The Dangers of Working in Cold Weather

Your danger level increases with each temperature degree drop. You are in far more danger of injury or death when working in 20 below temperatures than right at the freezing level. Extend that cold temperature to 40 below, and you could be in serious peril in a very short time.

There are three main cold-weather injuries that workers can suffer. They range from mild to severe and result from combinations of factors. According to OSHA’s guide to cold stress, workers can experience these effects:

  • Immersion or trench foot: This is a non-freezing injury caused by lengthy exposure to cold and wet conditions. Wet feet lose heat 25 times faster than dry feet. Keeping your feet dry is a first step in protecting yourself from the cold.
  • Frostbite: This is a freezing injury to tissues and skin. If severe, frostbitten areas may not naturally heal and may need an amputation. Keeping tissues warm is the only defense against frostbite damage.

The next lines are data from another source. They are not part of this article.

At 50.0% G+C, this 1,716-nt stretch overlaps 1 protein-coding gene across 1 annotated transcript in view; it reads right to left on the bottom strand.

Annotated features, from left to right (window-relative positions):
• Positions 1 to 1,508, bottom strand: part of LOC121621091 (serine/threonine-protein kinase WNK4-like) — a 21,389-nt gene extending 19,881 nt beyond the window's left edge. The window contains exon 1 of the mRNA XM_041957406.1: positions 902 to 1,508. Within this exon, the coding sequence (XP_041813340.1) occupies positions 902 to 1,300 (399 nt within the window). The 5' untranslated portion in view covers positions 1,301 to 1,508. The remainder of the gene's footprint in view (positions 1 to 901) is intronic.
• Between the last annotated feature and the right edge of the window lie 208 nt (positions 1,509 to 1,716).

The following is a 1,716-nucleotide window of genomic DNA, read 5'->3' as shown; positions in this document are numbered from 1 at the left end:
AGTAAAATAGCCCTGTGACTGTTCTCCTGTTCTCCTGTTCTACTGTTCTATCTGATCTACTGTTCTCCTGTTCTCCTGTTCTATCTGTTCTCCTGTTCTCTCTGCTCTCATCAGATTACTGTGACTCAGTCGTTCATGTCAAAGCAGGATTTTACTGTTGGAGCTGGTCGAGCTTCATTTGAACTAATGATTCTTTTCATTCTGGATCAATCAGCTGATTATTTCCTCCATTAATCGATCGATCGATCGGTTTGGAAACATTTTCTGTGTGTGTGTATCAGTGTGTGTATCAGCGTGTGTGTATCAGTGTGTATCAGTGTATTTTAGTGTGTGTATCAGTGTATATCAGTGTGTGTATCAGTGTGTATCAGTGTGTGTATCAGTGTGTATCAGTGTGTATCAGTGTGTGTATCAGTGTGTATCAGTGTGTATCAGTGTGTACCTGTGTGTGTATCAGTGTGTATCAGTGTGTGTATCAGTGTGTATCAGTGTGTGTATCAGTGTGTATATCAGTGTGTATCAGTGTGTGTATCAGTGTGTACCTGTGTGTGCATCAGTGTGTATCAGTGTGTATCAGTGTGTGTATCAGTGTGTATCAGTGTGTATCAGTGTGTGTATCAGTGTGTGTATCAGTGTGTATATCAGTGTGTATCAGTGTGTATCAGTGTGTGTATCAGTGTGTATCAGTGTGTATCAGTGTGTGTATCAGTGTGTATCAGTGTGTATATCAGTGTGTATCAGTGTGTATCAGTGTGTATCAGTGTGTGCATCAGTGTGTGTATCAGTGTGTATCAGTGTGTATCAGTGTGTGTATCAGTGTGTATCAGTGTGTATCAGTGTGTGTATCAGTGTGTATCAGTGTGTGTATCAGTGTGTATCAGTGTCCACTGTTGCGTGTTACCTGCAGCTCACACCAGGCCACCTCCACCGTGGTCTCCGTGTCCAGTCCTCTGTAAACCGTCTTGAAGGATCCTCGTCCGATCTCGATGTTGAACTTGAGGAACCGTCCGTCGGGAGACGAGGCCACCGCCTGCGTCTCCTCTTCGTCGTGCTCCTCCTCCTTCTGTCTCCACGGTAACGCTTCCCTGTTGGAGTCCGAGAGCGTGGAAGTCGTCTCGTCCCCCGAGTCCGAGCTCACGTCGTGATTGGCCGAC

• Hypothermia: This is a serious and life-threatening hazard. Hypothermia is a body-reaction state to an internal temperature falling below 95 degrees Fahrenheit. The only effective hypothermia treatment is to get the victim into a warm place and raise their core temperature to normal.

Trenchfoot, frostbite and hypothermia are dangerous forms of cold stress. Each condition can have a long-lasting effect on you or your workers. For a safe and healthy workplace where you’re exposed to extreme cold, there are some simple steps you can do to prevent cold stress injuries.